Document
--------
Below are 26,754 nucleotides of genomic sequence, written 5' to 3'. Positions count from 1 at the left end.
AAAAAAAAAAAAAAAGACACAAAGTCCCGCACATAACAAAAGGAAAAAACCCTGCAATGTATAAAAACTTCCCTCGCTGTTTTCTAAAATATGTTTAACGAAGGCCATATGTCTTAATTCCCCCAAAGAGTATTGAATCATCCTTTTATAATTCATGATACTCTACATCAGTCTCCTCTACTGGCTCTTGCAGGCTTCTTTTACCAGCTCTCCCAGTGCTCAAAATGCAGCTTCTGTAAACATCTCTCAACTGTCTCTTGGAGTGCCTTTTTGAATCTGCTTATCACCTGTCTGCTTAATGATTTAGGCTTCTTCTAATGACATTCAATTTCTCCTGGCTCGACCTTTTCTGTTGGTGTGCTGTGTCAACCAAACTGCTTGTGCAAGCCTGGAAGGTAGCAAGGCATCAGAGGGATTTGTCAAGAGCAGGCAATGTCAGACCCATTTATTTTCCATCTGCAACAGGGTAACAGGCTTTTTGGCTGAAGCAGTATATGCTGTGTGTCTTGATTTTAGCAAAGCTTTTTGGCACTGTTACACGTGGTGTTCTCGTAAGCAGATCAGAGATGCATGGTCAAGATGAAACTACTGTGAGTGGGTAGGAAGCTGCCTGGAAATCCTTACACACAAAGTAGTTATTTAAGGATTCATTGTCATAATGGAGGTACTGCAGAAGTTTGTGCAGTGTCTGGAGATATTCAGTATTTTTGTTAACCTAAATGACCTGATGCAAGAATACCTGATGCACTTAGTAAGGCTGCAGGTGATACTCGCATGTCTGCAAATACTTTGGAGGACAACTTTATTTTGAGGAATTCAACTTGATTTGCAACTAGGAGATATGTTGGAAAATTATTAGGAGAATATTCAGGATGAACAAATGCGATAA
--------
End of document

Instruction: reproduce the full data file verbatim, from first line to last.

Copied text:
Below are 26,754 nucleotides of genomic sequence, written 5' to 3'. Positions count from 1 at the left end.
AAAAAAAAAAAAAAAGACACAAAGTCCCGCACATAACAAAAGGAAAAAACCCTGCAATGTATAAAAACTTCCCTCGCTGTTTTCTAAAATATGTTTAACGAAGGCCATATGTCTTAATTCCCCCAAAGAGTATTGAATCATCCTTTTATAATTCATGATACTCTACATCAGTCTCCTCTACTGGCTCTTGCAGGCTTCTTTTACCAGCTCTCCCAGTGCTCAAAATGCAGCTTCTGTAAACATCTCTCAACTGTCTCTTGGAGTGCCTTTTTGAATCTGCTTATCACCTGTCTGCTTAATGATTTAGGCTTCTTCTAATGACATTCAATTTCTCCTGGCTCGACCTTTTCTGTTGGTGTGCTGTGTCAACCAAACTGCTTGTGCAAGCCTGGAAGGTAGCAAGGCATCAGAGGGATTTGTCAAGAGCAGGCAATGTCAGACCCATTTATTTTCCATCTGCAACAGGGTAACAGGCTTTTTGGCTGAAGCAGTATATGCTGTGTGTCTTGATTTTAGCAAAGCTTTTTGGCACTGTTACACGTGGTGTTCTCGTAAGCAGATCAGAGATGCATGGTCAAGATGAAACTACTGTGAGTGGGTAGGAAGCTGCCTGGAAATCCTTACACACAAAGTAGTTATTTAAGGATTCATTGTCATAATGGAGGTACTGCAGAAGTTTGTGCAGTGTCTGGAGATATTCAGTATTTTTGTTAACCTAAATGACCTGATGCAAGAATACCTGATGCACTTAGTAAGGCTGCAGGTGATACTCGCATGTCTGCAAATACTTTGGAGGACAACTTTATTTTGAGGAATTCAACTTGATTTGCAACTAGGAGATATGTTGGAAAATTATTAGGAGAATATTCAGGATGAACAAATGCGATAA